May 13 (Bloomberg) -- High-speed trading in U.S. futures markets is being dominated by a small number of firms that should be forced to register with regulators to ensure adequate oversight, the Commodity Futures Trading Commission’s former chief economist will tell lawmakers.
The firms, which can account for more than half of trading volume in some markets, should face new record-keeping rules and be required to have consistent policies and safeguards, according to Andrei Kirilenko, who left the CFTC in 2012 after he led a study of high-speed trading following the May 2010 flash crash.
“It is time to go at least this far, so when the next flash crash or technological malfunction happens, the regulators could go deeper into the market ecosystem to piece things together,” Kirilenko said in testimony prepared for a Senate Agriculture Committee hearing on high-frequency trading scheduled for today. He urges creating a broad registration category for “automated brokers and traders,” according to a copy of his remarks obtained by Bloomberg News.
Kirilenko, a professor at the Massachusetts Institute of Technology, was called to testify along with Terrence Duffy, executive chairman of CME Group Inc., and Vince McGonagle, head of the CFTC’s market oversight unit. The Senate panel is holding the hearing amid regulatory scrutiny of high-speed trading firms, which drew broader public attention when “Flash Boys” author Michael Lewis accused them of using technological advantages to rig markets and harm other investors.
The CFTC last year asked for feedback on possible new regulations for high-speed and automated trading, including whether firms should be required to register. Scott O’Malia, a Republican CFTC commissioner, said last week that the agency is beginning to consider regulatory proposals.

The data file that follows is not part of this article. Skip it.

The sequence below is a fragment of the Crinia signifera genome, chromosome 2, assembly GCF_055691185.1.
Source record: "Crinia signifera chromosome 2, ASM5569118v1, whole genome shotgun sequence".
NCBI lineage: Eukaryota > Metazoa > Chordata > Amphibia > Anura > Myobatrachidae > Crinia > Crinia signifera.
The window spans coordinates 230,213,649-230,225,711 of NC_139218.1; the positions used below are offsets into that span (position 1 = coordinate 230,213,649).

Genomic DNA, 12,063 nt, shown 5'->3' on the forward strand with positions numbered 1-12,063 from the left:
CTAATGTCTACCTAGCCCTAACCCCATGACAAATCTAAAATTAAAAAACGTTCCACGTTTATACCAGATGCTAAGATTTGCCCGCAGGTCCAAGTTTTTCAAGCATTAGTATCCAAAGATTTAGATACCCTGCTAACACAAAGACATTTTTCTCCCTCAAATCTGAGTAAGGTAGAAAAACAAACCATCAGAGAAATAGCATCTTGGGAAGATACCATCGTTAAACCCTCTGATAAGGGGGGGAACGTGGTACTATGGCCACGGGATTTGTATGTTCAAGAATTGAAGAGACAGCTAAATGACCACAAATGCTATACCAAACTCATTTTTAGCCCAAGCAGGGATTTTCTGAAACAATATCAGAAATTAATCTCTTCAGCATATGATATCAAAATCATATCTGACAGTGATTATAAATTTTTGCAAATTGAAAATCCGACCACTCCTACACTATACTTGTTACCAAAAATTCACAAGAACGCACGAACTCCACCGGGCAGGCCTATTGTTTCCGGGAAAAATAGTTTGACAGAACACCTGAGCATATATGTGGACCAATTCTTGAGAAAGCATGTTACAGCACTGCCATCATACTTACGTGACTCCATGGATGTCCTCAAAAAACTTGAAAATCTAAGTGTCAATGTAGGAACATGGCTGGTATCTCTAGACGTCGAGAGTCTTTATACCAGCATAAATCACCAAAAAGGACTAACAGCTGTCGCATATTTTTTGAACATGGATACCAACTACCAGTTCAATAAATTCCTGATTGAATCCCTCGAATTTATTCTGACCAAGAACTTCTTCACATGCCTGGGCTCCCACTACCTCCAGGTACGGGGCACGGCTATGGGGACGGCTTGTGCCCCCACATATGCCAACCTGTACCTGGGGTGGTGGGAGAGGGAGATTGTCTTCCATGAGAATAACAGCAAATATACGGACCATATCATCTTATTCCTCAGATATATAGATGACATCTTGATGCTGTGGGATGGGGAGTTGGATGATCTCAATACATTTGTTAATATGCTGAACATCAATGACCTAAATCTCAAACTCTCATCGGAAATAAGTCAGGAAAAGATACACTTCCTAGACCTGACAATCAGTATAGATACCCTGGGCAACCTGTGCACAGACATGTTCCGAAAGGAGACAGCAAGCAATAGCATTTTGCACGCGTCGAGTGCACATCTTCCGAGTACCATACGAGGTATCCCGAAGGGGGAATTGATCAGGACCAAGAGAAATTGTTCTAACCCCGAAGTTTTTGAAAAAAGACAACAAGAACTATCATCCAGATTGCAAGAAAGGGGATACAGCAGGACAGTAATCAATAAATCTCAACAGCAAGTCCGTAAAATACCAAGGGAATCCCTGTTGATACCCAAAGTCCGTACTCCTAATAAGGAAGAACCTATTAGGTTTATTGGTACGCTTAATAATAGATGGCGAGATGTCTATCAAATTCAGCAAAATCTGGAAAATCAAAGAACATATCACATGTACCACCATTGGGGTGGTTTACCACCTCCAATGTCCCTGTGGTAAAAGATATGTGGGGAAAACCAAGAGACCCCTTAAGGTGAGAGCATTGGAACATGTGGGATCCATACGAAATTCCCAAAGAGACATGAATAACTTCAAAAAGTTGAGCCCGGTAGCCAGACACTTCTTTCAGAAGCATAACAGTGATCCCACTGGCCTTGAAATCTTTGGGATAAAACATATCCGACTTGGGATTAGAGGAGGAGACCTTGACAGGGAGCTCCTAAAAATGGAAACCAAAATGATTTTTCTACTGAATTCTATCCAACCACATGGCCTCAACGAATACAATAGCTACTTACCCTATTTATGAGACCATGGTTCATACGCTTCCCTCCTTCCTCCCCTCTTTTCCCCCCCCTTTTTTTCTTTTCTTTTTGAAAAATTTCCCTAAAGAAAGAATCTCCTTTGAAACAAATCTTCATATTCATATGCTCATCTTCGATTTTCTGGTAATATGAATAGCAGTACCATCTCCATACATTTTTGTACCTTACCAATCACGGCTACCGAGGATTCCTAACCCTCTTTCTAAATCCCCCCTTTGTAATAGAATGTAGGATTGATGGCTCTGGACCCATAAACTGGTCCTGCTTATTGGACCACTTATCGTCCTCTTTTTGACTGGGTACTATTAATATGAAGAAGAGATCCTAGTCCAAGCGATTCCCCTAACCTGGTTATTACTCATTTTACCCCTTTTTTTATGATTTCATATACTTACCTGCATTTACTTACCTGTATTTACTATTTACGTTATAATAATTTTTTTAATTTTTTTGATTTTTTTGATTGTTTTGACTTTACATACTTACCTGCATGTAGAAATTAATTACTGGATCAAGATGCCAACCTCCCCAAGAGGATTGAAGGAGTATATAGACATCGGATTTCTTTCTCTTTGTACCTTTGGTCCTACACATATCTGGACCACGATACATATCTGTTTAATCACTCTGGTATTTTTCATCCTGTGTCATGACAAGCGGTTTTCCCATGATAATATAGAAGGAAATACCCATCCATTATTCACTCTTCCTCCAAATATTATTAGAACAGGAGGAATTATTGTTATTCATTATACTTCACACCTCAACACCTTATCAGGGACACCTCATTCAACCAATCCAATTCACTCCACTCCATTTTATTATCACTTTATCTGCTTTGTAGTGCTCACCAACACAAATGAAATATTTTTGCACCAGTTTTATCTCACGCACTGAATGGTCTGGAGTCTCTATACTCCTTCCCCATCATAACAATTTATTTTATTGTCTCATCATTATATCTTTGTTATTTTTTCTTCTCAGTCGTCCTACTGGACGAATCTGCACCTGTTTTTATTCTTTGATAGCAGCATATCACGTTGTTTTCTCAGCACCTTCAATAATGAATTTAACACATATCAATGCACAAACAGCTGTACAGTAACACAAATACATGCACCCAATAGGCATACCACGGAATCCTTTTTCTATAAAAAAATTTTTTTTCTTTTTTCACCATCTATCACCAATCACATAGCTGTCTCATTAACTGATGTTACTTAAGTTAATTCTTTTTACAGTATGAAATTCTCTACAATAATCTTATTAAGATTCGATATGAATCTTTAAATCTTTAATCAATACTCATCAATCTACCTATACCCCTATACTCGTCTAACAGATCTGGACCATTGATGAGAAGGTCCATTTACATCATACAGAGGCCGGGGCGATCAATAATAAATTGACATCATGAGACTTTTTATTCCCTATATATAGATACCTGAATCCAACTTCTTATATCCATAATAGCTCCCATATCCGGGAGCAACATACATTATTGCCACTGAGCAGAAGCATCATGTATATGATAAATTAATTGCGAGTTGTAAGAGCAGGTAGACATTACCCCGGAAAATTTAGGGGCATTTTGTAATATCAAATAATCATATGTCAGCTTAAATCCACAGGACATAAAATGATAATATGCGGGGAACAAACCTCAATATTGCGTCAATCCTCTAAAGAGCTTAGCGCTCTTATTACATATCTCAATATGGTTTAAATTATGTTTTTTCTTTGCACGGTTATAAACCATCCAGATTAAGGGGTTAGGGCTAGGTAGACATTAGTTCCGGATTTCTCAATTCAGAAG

Ari Rubenstein, co-founder and chief executive officer of the New York-based automated firm Global Trading Systems LLC, said yesterday that additional regulatory requirements in commodity markets could help promote investor confidence.
“Certainly firms should not be acting below the radar,” Rubenstein said in a phone interview. “We’d welcome any smart regulatory infrastructure. We would absolutely be a participant in that. While it can be a headwind and it will be, it is for the benefit of the whole financial landscape and investor confidence.”
In a statement yesterday, CME’s Duffy said the current structure and protections in the futures market “strikes the right balance of regulating the market without inhibiting true price discovery.”
Kirilenko is the co-author of a study that concludes high-frequency traders earn consistent profits, often at the expense of smaller and retail participants. The research, released again last month with co-authors Jonathan Brogaard of the University of Washington and Matthew Baron of Princeton University, was based on proprietary transaction-level data collected at the CFTC about trading in the E-mini S&P 500 futures contract from August 2010 through August 2012.
The researchers concluded that a small number of firms are consistently profitable and benefit by trading faster than their rivals. The small number of firms competing for ever-faster trades can lead to inefficient investments in technology by “driving an arms race” and warding off new participants in the market, according to Kirilenko, who said regulators should investigate why the industry is concentrated among so few firms while new participants struggle to compete.
“With limited competition from new entrants to engage incumbent HFTs, we may not be seeing the gains in market quality that we would otherwise see,” he said in the Senate testimony. “The reasons for such high concentration might be benign, but the regulators should not just believe it to be so. They should get a solid understanding of why competition may not be working among the black boxes and take the steps to encourage it.”
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